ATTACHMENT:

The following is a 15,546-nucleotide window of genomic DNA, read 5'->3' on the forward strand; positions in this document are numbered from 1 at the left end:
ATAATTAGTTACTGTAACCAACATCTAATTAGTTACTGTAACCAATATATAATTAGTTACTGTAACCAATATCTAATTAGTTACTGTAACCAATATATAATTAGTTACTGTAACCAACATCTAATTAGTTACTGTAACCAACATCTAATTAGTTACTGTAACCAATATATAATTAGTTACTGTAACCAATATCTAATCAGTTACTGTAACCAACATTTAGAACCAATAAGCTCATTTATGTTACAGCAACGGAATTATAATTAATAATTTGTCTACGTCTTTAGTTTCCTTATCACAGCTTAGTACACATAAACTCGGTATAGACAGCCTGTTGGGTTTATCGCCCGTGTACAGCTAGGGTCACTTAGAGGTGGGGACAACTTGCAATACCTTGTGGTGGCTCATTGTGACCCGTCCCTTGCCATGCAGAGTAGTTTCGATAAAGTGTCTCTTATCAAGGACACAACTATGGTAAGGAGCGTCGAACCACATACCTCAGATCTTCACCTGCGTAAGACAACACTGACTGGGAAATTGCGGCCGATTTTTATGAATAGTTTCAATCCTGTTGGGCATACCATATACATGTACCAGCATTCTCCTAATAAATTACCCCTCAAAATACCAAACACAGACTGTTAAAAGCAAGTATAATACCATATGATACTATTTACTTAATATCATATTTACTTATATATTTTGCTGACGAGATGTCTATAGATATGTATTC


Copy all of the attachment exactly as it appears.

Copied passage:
The following is a 15,546-nucleotide window of genomic DNA, read 5'->3' on the forward strand; positions in this document are numbered from 1 at the left end:
ATAATTAGTTACTGTAACCAACATCTAATTAGTTACTGTAACCAATATATAATTAGTTACTGTAACCAATATCTAATTAGTTACTGTAACCAATATATAATTAGTTACTGTAACCAACATCTAATTAGTTACTGTAACCAACATCTAATTAGTTACTGTAACCAATATATAATTAGTTACTGTAACCAATATCTAATCAGTTACTGTAACCAACATTTAGAACCAATAAGCTCATTTATGTTACAGCAACGGAATTATAATTAATAATTTGTCTACGTCTTTAGTTTCCTTATCACAGCTTAGTACACATAAACTCGGTATAGACAGCCTGTTGGGTTTATCGCCCGTGTACAGCTAGGGTCACTTAGAGGTGGGGACAACTTGCAATACCTTGTGGTGGCTCATTGTGACCCGTCCCTTGCCATGCAGAGTAGTTTCGATAAAGTGTCTCTTATCAAGGACACAACTATGGTAAGGAGCGTCGAACCACATACCTCAGATCTTCACCTGCGTAAGACAACACTGACTGGGAAATTGCGGCCGATTTTTATGAATAGTTTCAATCCTGTTGGGCATACCATATACATGTACCAGCATTCTCCTAATAAATTACCCCTCAAAATACCAAACACAGACTGTTAAAAGCAAGTATAATACCATATGATACTATTTACTTAATATCATATTTACTTATATATTTTGCTGACGAGATGTCTATAGATATGTATTC